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Spotting and Calling Out Micro-Inequities

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Micro-inequities, small events based on subtle unintentional biases, are pervasive and can lead to discriminatory behaviour, both negative and positive, argued Coral Movasseli in her session at Women in Tech Dublin 2019. The good news is that behaviour containing micro-inequities is malleable through counter-stereotypic training, intergroup contact, and by taking the perspective of others.

Movasseli explained that micro-inequities is a term coined by Mary Rowe in 1973 which describes "apparently small events which are often ephemeral and hard-to-prove, events which are covert, often unintentional, frequently unrecognized by the perpetrator, which occur wherever people are perceived to be different." They are based on subconscious or implicit biases that then form our thoughts, behaviours, and habits - and no one is immune, as we all hold pervasive biases, she said.

These events can take the form of microaggressions - which are everyday insults and disrespect that people of minority backgrounds typically deal with, said Movasseli. Examples of micro-inequities include constantly mispronouncing someone’s name, not making eye contact with women in the room, and confusing someone’s ethnicity for another, amongst many others.

For the individual who is on the receiving end, the best thing to do is to recognize micro-inequities, label them, and hold people accountable. The response should not be impulsive and reactionary, but rather slow and controlled, said Movasseli.

If we witness micro-inequities in teams, it’s important to recognize what happened, label it, and console the individual receiving the micro-inequities and check in on them to make sure they are ok. Movasseli mentioned that we should be cognizant that they just experienced a very painful and traumatic event that will stay with them.

InfoQ spoke with Coral Movasseli, managing director at Girls in Tech Dublin, after her talk at Women in Tech Dublin 2019.

InfoQ: What is the impact of micro-inequities on the individual and in companies?

Coral Movasseli: These incidents have serious cumulative negative impact on the person receiving the insults. Because of their subtle nature, they leave the person confused and angry, as well as ultimately in a catch-22 as the perpetrator doesn’t realise they are doing it, nor do they have bad intentions behind it, so if confronted they will simply deny it.

The individual will then feel as if they don’t belong or they are abnormal or untrustworthy. Moreover, if they are from a minority group, they will feel pressure to avoid making any mistakes due to fear of presenting their "group" in a bad light.

The long term impact can include lower self-esteem and confidence, mental health issues, or serious substance abuse.

In the workplace, it can lead to lower work performance and a toxic workplace.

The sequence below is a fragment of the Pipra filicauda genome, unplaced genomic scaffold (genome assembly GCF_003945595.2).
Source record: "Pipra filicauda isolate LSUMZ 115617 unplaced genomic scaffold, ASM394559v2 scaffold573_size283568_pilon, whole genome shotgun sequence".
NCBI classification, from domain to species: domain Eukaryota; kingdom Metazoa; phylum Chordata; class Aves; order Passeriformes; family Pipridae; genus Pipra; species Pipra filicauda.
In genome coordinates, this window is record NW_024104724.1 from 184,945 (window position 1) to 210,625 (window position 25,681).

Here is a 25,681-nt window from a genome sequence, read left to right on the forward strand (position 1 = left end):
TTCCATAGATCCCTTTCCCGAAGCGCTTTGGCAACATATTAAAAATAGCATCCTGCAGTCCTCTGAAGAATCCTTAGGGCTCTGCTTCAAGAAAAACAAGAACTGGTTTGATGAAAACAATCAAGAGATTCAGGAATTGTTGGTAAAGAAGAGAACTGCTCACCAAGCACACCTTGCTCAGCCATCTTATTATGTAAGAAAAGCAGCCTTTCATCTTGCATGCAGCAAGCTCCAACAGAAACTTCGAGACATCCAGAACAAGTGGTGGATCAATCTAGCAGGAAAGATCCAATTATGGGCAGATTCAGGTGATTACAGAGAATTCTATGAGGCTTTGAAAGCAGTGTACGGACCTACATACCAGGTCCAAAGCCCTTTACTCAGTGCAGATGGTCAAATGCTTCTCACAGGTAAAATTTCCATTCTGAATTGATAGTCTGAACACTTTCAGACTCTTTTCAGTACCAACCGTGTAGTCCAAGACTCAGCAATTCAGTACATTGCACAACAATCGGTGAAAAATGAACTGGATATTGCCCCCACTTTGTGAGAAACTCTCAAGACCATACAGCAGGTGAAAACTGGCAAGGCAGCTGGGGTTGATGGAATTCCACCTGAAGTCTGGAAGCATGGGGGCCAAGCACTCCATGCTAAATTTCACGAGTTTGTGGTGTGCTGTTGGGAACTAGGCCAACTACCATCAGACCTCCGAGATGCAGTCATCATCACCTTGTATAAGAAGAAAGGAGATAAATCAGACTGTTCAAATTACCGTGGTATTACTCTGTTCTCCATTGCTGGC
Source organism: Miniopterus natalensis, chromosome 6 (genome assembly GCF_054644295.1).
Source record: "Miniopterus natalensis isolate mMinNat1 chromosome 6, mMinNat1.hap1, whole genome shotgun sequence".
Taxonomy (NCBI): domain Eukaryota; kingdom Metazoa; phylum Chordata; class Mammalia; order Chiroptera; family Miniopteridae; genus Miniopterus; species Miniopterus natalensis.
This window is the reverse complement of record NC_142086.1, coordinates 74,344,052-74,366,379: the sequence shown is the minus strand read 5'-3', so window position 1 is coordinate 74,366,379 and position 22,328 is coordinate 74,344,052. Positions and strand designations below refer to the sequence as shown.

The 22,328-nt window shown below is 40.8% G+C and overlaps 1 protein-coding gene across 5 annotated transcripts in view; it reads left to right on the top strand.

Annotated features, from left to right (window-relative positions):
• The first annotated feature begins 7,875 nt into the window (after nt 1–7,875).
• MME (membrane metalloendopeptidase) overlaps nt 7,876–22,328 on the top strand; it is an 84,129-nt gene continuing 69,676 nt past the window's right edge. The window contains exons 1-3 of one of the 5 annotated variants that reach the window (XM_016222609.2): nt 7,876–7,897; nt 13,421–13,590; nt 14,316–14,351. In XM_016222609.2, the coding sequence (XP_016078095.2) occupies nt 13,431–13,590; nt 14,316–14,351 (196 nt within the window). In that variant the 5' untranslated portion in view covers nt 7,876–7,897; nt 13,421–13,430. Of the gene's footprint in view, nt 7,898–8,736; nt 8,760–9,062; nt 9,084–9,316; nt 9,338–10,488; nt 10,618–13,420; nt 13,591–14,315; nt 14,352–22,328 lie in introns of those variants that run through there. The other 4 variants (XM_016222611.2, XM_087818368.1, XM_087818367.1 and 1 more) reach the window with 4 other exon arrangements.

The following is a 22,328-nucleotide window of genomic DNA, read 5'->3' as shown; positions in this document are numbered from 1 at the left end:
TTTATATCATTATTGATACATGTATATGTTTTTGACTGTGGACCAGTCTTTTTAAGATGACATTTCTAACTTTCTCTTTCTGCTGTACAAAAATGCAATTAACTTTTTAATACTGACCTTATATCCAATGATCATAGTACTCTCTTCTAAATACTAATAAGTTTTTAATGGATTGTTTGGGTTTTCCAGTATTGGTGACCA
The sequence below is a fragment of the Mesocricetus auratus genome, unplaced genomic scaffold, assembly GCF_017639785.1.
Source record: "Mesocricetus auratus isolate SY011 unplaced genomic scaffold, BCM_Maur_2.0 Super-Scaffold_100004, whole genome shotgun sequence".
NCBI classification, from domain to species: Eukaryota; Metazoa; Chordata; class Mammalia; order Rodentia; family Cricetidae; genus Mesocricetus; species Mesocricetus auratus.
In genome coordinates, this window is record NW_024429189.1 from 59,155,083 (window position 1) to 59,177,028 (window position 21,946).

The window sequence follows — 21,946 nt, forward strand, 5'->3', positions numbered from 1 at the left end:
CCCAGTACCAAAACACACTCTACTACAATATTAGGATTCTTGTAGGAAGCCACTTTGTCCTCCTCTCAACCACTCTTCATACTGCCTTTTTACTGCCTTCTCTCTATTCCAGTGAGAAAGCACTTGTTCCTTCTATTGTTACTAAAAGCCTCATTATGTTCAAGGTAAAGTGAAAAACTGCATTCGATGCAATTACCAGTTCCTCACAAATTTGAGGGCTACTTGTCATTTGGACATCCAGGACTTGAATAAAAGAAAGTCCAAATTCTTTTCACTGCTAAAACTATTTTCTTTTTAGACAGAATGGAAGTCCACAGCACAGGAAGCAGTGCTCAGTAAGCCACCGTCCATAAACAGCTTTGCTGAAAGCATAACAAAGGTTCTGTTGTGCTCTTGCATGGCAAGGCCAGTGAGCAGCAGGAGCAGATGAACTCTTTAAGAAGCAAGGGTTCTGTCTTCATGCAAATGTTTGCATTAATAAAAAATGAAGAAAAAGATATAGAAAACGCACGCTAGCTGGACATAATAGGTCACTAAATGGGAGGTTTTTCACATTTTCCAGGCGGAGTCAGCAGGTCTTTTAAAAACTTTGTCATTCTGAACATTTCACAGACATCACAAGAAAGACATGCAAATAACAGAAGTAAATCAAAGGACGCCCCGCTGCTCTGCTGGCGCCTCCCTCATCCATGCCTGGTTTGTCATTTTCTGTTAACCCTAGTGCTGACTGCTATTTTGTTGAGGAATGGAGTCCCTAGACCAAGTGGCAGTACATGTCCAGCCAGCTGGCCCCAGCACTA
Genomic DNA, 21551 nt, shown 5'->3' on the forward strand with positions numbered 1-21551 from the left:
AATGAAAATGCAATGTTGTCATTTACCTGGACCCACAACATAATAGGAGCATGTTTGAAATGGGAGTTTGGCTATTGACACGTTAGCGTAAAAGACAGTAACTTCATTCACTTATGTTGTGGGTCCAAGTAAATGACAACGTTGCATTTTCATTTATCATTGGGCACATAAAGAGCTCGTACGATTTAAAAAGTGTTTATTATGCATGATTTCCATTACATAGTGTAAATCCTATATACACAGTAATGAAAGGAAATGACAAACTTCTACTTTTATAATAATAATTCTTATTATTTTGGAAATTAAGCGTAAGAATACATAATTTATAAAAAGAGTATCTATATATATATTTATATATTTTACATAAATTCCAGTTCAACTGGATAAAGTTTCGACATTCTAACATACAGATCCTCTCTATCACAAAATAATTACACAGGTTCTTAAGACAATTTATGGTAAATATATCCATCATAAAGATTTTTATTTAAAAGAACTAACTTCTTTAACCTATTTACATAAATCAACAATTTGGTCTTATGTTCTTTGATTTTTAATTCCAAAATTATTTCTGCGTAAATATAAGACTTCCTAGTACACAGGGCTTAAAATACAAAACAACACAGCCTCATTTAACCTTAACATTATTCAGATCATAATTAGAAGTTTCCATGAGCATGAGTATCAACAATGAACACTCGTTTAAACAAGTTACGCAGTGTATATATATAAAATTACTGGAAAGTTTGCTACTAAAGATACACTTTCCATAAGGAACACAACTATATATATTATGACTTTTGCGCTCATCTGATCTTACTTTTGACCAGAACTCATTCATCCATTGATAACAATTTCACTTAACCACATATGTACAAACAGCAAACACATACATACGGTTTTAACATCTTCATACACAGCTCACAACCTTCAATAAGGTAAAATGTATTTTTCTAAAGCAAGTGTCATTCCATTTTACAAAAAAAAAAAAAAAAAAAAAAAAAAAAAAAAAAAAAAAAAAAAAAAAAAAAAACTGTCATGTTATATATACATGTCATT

InfoQ: How can we deal with micro-inequities?

Movasseli: We should hold people accountable and react in a controlled way. For example, if someone comments, "Wow your English is so good for a [insert ethnic minority nationality]," recognize this is not an ordinary exchange and label it as a micro-inequity, then respond with a comeback that educates them and also disarms them, such as by responding, "I am from here".

Formulating the right language in your response is very important, but challenging as usually we are not armed with the right way or words to react to such situations. Another challenge is that it could come from very well-intentioned people who are very unaware of what they are saying. Thereby, many times people will impulsively respond to micro-inequities or micro aggressions with a reactionary response that doesn’t leave them in control of the situation. Onlookers will also not be aware of the subtlety of the aggressions that they view the response as not proportional.

In the workplace and in society, it’s important that leaders build awareness and educate people on what micro-inequities are, how they’re harmful, and what you can do about them. This can even take the form of including workplace unconscious bias training, meditation/mindfulness exercises, and empathy training.

We can all also practise micro-affirmations, which are "small acts, which are often ephemeral and hard-to-see, often unconscious efforts to help others succeed". This includes, for example, recognizing people’s achievements, rewarding positive behaviours, intentionally including people in workplace networks - and any other acts that help people thrive and feel empowered.

InfoQ: If people want to learn more about micro-inequities, where can they go?

Movasseli: They can continue to educate themselves about it. I can recommend a very good book on the subject by Mahzarin Banaji and Anthony G. Greenwald called Blindspot: Hidden Biases of Good People. People can also take the implicit bias test online.

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